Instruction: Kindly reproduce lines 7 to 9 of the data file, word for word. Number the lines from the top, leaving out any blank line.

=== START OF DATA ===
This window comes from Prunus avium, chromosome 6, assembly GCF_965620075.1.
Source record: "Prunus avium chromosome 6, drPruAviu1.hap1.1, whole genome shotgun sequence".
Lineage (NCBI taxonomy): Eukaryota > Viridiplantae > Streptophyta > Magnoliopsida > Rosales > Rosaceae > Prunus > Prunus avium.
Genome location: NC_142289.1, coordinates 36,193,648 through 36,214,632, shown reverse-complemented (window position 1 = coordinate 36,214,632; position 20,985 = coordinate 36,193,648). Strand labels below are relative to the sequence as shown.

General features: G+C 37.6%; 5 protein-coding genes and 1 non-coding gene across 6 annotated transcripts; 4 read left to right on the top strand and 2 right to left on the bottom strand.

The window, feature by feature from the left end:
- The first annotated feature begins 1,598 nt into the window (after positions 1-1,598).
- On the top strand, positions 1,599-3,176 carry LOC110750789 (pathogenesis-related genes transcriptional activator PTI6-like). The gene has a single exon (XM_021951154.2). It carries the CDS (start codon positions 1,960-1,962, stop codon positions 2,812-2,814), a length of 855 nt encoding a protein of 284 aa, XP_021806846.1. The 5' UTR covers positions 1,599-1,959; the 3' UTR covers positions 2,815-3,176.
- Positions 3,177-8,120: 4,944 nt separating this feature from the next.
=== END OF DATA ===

- The first annotated feature begins 1,598 nt into the window (after positions 1-1,598).
- On the top strand, positions 1,599-3,176 carry LOC110750789 (pathogenesis-related genes transcriptional activator PTI6-like). The gene has a single exon (XM_021951154.2). It carries the CDS (start codon positions 1,960-1,962, stop codon positions 2,812-2,814), a length of 855 nt encoding a protein of 284 aa, XP_021806846.1. The 5' UTR covers positions 1,599-1,959; the 3' UTR covers positions 2,815-3,176.
- Positions 3,177-8,120: 4,944 nt separating this feature from the next.